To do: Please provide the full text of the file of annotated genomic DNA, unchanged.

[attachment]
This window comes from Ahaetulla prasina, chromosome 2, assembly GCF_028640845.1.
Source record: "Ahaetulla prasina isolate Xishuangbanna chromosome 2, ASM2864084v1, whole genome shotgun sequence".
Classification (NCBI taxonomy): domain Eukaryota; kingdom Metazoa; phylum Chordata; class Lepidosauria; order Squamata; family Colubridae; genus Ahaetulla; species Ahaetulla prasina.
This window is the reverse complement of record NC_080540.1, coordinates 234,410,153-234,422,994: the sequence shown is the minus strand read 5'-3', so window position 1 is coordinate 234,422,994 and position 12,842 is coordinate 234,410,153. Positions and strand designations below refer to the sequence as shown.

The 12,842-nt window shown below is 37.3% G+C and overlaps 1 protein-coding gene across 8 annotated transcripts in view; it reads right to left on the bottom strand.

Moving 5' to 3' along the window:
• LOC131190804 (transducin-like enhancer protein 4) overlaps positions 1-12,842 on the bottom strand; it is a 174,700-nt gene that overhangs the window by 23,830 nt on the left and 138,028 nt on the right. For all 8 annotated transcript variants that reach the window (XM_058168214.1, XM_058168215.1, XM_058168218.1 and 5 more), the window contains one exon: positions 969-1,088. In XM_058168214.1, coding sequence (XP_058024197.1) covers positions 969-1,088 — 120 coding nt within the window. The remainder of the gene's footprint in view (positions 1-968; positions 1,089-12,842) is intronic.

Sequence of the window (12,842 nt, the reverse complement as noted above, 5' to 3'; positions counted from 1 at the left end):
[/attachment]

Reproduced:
This window comes from Ahaetulla prasina, chromosome 2, assembly GCF_028640845.1.
Source record: "Ahaetulla prasina isolate Xishuangbanna chromosome 2, ASM2864084v1, whole genome shotgun sequence".
Classification (NCBI taxonomy): domain Eukaryota; kingdom Metazoa; phylum Chordata; class Lepidosauria; order Squamata; family Colubridae; genus Ahaetulla; species Ahaetulla prasina.
This window is the reverse complement of record NC_080540.1, coordinates 234,410,153-234,422,994: the sequence shown is the minus strand read 5'-3', so window position 1 is coordinate 234,422,994 and position 12,842 is coordinate 234,410,153. Positions and strand designations below refer to the sequence as shown.

The 12,842-nt window shown below is 37.3% G+C and overlaps 1 protein-coding gene across 8 annotated transcripts in view; it reads right to left on the bottom strand.

Moving 5' to 3' along the window:
• LOC131190804 (transducin-like enhancer protein 4) overlaps positions 1-12,842 on the bottom strand; it is a 174,700-nt gene that overhangs the window by 23,830 nt on the left and 138,028 nt on the right. For all 8 annotated transcript variants that reach the window (XM_058168214.1, XM_058168215.1, XM_058168218.1 and 5 more), the window contains one exon: positions 969-1,088. In XM_058168214.1, coding sequence (XP_058024197.1) covers positions 969-1,088 — 120 coding nt within the window. The remainder of the gene's footprint in view (positions 1-968; positions 1,089-12,842) is intronic.

Sequence of the window (12,842 nt, the reverse complement as noted above, 5' to 3'; positions counted from 1 at the left end):